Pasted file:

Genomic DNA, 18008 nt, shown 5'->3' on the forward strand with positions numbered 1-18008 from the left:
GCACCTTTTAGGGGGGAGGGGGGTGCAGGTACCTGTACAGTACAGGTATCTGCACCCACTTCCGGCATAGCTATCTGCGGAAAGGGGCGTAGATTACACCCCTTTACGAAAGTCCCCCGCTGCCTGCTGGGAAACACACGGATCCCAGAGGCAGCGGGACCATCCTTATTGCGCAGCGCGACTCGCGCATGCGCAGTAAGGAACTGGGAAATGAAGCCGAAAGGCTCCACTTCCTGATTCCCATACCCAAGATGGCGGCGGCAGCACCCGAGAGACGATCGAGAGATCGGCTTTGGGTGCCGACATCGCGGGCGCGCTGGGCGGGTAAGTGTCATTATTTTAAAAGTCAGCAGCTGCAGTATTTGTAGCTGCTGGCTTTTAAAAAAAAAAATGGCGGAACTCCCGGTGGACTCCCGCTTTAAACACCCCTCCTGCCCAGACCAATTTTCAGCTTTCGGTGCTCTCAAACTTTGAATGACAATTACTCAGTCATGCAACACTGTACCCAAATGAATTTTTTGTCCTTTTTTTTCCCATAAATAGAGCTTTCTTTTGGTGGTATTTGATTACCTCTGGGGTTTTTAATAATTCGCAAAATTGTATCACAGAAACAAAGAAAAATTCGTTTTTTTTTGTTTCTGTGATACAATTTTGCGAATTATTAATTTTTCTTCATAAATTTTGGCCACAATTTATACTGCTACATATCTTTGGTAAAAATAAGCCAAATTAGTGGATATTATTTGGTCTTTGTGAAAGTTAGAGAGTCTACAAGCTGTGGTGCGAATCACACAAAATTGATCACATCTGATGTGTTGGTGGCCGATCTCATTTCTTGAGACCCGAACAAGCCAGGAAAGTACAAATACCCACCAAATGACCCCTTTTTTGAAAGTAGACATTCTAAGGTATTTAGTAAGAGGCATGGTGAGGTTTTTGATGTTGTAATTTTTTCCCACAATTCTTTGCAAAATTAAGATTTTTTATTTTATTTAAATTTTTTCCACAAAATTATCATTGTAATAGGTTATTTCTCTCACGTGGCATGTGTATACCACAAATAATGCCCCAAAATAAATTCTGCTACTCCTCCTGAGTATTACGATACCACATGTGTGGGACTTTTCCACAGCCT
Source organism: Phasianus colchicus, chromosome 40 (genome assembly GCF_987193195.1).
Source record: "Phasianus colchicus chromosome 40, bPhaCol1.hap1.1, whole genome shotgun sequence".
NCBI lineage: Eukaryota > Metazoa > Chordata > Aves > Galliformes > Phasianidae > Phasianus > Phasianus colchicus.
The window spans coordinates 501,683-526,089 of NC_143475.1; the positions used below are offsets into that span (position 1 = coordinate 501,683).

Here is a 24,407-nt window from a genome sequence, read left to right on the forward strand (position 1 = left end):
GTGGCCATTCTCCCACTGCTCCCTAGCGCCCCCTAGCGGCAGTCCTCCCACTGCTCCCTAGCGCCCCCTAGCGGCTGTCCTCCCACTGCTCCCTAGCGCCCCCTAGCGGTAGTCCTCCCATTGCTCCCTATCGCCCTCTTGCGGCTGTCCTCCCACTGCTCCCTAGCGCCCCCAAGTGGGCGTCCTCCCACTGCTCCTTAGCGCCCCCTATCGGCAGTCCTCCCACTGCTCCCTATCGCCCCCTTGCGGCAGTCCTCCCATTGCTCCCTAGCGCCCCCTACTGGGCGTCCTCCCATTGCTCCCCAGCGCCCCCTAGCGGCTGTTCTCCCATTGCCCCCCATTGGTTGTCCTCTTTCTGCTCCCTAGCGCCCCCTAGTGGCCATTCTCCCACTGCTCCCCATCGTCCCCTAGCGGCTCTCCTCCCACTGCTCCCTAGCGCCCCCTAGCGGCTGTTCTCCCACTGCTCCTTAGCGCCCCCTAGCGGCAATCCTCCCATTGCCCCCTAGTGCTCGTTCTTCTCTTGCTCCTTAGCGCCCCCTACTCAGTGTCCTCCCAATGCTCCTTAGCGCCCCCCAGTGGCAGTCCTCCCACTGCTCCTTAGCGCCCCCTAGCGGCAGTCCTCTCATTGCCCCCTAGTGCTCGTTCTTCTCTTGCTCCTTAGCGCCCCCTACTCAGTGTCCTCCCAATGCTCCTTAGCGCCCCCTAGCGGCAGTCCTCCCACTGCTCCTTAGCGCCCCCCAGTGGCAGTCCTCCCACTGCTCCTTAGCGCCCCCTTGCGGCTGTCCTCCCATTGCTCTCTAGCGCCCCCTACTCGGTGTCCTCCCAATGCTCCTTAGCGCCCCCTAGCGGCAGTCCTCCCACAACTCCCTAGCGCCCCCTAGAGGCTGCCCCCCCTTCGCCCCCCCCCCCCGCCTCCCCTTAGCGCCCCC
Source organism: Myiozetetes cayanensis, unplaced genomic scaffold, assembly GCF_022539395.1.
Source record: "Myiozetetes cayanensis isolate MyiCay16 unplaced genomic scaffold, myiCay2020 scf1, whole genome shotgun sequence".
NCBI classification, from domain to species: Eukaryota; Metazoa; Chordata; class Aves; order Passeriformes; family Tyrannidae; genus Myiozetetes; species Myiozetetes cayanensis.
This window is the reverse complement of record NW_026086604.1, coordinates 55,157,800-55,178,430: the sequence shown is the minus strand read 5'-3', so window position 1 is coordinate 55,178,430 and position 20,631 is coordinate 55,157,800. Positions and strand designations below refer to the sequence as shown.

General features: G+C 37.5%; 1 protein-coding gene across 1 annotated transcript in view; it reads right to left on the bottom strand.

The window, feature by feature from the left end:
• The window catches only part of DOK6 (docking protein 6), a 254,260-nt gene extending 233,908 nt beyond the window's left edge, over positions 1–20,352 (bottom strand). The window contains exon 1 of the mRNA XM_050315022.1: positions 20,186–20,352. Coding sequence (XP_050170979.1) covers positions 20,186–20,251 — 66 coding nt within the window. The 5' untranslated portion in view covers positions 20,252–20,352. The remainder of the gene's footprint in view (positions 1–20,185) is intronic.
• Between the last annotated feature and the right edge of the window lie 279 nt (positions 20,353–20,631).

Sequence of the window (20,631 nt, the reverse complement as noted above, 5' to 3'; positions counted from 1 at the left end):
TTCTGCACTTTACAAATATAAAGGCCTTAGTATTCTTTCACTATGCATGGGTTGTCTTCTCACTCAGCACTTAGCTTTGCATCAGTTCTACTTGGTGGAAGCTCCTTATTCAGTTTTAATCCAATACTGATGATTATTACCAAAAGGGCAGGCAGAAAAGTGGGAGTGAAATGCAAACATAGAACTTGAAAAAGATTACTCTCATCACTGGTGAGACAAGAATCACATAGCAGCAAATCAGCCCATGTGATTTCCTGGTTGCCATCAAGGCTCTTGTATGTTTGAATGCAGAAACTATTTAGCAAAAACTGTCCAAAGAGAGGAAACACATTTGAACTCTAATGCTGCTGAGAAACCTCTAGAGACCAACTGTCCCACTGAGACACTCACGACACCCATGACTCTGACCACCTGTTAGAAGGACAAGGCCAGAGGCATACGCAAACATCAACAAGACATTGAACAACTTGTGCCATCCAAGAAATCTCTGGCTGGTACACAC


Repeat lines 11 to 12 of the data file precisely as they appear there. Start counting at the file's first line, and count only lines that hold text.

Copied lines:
NCBI classification, from domain to species: Eukaryota; Metazoa; Chordata; class Aves; order Passeriformes; family Tyrannidae; genus Myiozetetes; species Myiozetetes cayanensis.
This window is the reverse complement of record NW_026086604.1, coordinates 55,157,800-55,178,430: the sequence shown is the minus strand read 5'-3', so window position 1 is coordinate 55,178,430 and position 20,631 is coordinate 55,157,800. Positions and strand designations below refer to the sequence as shown.